I have played every edition of D&D but 4th and can say that 5e is a "little" game in comparison to what has gone before. This helps to make it easier to run but limits detail.

It's actually as if the "sweet spot" of older D&D of up to 8th level has been stretched out to level 20 though I've never been over 10.

I ran a Half-Orc Barbarian all the way through Ravenloft whhich turned out to be level 10. You always get soemthing at each new level but that's usually more HP and one new Class feature. You don't refigure everything at each new level. Krak the Half-Orc has _1_ character sheet, hand done in pencil with only modest erausure marks. That's actually pretty appealling.

You do get soem novel features. Barbarians who wear no armor have an AC of 10+Dex mod + Con Mod. Krak really did never wear more than a loincloth. "Krak Tough! Krak not need metal shirt!".

One thing that makes htis appealling is that the 5e armor rules are not attractive. It's no random factor that my 2nd character for 5e was a Monk. My 3rd is a Rogue and his AC is not good. Leather is only +1 AC and Studded +2. Medium allows no more than a +2 and Heavy armor no DX bonus at all.

5e is also very friendly to DX fighters who can use their DX bonus for both to hit and damage with the right weapons. My current DM is concerned that ST-based Fighters aren't favored enough.
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Old 11-14-2018, 08:16 AM   #9
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Default Re: How does 5e D&D compare to the others?

Quote:
Originally Posted by Astromancer View Post
I played AD&D and later D&D 3.5E, how does D&D 5e stack up?
Vs AD&D 1st
Comparable to the stuff in the AD&D 1st PHB. Task and combat far more straightforward. Except most back in the day ran AD&D combat like combat in B/X or BECMI as the original wording wasn't clear.


Vs D&D 3.5
Offers less customization of characters but far more playable at higher levels. Still retains many of the concepts of 3.5e like feats, skills, d20 roll high for resolving things but toned down. Overall a lot less fussy to get going than 3.5e.

Summary of 5e
D&D 5th edition operations on several levels. In a way it is designed to be everybody's second favorite editions.

A fan of classic edition can use to Fighter(Champion), Cleric(Life), Rouge(Thief), and Wizards(Evocker) along with taking the ability increases instead of feats.

While fans of 3.5e or 4e can opt for Fighter(Battlemaster), Warlock, Monk, Bard, and other classes that have options that echo those editions.

The crucial thing that sets 5e apart from all other edition save for the 74 original release of D&D is bounded accuracy. It is setup that irregardless of level and magic items there always a chance to hit (or miss) a creature or character.

That higher levels does not mean you are impossible to hit or will hit all the time. But rather you can do more damage, more times, in more ways. Keeping in mind the lessons of 3.5e and keeping the status effects and tactical choices to a reasonable number.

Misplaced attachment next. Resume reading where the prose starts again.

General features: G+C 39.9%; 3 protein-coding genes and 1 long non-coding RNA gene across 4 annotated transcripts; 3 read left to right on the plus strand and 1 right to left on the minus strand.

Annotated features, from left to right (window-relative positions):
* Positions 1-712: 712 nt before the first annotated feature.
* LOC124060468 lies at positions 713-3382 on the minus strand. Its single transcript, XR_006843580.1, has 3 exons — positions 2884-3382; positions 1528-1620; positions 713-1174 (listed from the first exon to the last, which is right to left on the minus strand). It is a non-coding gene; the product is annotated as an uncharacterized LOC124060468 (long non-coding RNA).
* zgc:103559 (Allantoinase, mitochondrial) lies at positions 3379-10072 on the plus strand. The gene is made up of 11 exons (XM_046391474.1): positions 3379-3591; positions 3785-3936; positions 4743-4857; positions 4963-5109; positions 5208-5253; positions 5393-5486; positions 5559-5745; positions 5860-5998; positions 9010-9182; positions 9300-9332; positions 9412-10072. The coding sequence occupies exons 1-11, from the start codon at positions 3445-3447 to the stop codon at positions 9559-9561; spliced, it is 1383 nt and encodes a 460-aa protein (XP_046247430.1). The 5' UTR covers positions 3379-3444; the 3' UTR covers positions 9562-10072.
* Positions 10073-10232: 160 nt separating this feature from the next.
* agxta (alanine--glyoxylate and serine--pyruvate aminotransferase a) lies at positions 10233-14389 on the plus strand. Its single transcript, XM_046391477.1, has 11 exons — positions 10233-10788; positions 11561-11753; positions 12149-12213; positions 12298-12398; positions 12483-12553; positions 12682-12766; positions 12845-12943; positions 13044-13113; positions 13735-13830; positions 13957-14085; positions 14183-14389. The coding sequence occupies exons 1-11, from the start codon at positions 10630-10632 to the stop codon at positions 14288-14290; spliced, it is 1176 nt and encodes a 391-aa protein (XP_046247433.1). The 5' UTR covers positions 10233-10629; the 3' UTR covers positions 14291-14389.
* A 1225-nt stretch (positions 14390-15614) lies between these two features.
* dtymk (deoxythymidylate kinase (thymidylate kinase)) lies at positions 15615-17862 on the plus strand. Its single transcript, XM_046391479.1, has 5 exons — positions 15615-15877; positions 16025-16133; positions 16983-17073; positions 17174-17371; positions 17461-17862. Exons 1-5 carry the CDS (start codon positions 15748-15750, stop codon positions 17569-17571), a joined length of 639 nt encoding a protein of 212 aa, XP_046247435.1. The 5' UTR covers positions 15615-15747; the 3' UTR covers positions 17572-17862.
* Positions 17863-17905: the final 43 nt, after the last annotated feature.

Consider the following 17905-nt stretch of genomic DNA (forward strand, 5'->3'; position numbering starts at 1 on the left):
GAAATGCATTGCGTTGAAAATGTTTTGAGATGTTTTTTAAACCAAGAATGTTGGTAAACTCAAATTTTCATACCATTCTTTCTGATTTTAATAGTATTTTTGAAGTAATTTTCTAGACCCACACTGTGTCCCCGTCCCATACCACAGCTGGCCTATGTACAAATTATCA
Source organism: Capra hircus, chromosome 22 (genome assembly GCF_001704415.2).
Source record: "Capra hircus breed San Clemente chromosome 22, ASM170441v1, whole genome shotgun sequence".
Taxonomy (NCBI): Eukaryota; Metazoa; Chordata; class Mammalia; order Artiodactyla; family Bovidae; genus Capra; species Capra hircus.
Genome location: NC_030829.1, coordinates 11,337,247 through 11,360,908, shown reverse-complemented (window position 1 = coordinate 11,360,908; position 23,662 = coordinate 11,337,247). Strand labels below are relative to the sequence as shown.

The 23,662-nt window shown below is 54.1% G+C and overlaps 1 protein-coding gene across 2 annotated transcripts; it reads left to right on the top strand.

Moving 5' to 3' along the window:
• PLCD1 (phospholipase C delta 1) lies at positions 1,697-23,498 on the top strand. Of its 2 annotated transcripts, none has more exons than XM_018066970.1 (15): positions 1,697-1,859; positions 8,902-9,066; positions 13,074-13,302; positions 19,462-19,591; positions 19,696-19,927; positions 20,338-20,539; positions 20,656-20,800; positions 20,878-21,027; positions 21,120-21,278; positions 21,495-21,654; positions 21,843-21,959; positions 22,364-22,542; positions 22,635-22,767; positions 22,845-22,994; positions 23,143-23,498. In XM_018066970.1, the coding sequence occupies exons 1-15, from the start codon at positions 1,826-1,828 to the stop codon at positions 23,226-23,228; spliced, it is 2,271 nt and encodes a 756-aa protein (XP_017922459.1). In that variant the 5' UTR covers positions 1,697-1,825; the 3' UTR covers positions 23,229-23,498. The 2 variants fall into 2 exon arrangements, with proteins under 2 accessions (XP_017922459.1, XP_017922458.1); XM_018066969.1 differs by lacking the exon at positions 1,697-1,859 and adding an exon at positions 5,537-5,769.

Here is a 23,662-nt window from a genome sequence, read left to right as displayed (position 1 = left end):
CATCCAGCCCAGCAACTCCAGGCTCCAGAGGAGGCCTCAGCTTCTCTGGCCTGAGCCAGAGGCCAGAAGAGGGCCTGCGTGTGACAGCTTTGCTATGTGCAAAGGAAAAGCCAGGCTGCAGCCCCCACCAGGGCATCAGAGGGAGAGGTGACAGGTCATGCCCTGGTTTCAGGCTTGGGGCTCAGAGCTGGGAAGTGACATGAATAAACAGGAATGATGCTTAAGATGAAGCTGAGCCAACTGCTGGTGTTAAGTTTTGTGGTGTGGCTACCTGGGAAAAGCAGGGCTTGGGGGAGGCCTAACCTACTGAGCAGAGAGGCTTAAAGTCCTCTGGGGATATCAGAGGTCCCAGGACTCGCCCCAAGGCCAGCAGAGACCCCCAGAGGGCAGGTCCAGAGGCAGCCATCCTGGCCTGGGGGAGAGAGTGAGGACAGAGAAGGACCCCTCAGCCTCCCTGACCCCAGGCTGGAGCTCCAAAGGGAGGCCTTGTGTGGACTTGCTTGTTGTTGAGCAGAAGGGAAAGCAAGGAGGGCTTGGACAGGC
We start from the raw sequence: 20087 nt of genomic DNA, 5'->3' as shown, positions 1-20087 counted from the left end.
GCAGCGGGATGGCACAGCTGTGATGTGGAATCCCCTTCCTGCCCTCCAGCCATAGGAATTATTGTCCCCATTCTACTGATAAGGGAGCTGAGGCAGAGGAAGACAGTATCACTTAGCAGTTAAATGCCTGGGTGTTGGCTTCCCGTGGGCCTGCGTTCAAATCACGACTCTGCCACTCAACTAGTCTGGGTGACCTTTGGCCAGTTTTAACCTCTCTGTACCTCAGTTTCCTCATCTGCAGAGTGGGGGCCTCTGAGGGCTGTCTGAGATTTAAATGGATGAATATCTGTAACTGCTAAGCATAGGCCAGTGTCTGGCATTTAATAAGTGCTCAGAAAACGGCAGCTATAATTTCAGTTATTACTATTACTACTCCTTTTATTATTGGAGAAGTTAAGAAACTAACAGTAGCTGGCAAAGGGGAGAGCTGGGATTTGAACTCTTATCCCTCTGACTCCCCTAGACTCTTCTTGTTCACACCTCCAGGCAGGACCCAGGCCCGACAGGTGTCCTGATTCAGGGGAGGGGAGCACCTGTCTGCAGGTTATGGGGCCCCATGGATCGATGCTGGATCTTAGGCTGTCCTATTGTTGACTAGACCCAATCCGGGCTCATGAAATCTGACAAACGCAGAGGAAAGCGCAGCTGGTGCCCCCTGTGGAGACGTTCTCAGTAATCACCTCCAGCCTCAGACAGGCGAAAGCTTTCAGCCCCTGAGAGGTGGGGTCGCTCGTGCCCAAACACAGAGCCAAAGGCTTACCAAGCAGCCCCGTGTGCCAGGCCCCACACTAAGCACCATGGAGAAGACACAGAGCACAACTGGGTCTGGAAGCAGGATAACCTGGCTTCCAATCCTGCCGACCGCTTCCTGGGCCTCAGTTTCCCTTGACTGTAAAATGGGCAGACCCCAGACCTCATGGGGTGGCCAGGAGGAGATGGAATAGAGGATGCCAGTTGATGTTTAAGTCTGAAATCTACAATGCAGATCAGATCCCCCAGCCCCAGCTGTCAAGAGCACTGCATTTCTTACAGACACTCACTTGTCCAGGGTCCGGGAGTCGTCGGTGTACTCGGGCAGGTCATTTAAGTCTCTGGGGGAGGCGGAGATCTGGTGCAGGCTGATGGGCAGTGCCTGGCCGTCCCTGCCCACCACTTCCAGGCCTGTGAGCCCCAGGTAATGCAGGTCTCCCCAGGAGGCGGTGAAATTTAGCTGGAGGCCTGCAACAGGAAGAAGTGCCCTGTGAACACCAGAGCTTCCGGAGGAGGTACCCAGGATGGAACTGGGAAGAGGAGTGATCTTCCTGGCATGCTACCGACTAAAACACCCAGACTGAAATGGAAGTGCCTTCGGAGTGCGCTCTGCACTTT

The relationship of the numbers in 5e puts it on par to the power to the 1974 version of D&D i..e OD&D. Where even at the highest levels, a mob of 1 HD monsters or 1st level NPCs are a potential threat. Where OD&D did this with low numbers, 5e does this by using bounded accuracy and damage versus hit points.

Overall they succeeded quite well. And remarkably restrained themselves from bloated the system with expansions. There only been one major rules expansion (Xanathar's Guide to Everything) and it presented as optional.

The Basic rules are free and are the full game for levels 1 to 20 just not all the options. There is also the 5e SRD for most of the stuff.

Basic Rules
http://dnd.wizards.com/articles/features/basicrules

SRD
http://dnd.wizards.com/articles/feat...e-document-srd
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Old 11-14-2018, 10:15 AM   #10
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Default Re: How does 5e D&D compare to the others?

I like it, a lot, and I'm probably not qualified to make analytical comparisons, but my feel is that, over time, the emphasis for these kinds of role playing games grew into primarily a focus on character creation and development (probably impacted by computer games that started offering players complex character attribute modification during play).

Culminating, in my opinion, with the ultimate character creation game, Pathfinder, which gives players a nearly unlimited assortment of options to customize the character

But, for me, someone who began playing a long time ago, playing the game itself, exploring the world, and the choices made by players for what their characters "do" instead of what their characters "are" has always been more fun, again for me.

D&D5e, for me, gives some acknowledgement back to that aspect of the game, actually just playing it, and how you can quickly determine the outcome of player choices without being bogged down in evaluating each character's specific unique build and how that modifies success or failure.

I like it, a lot.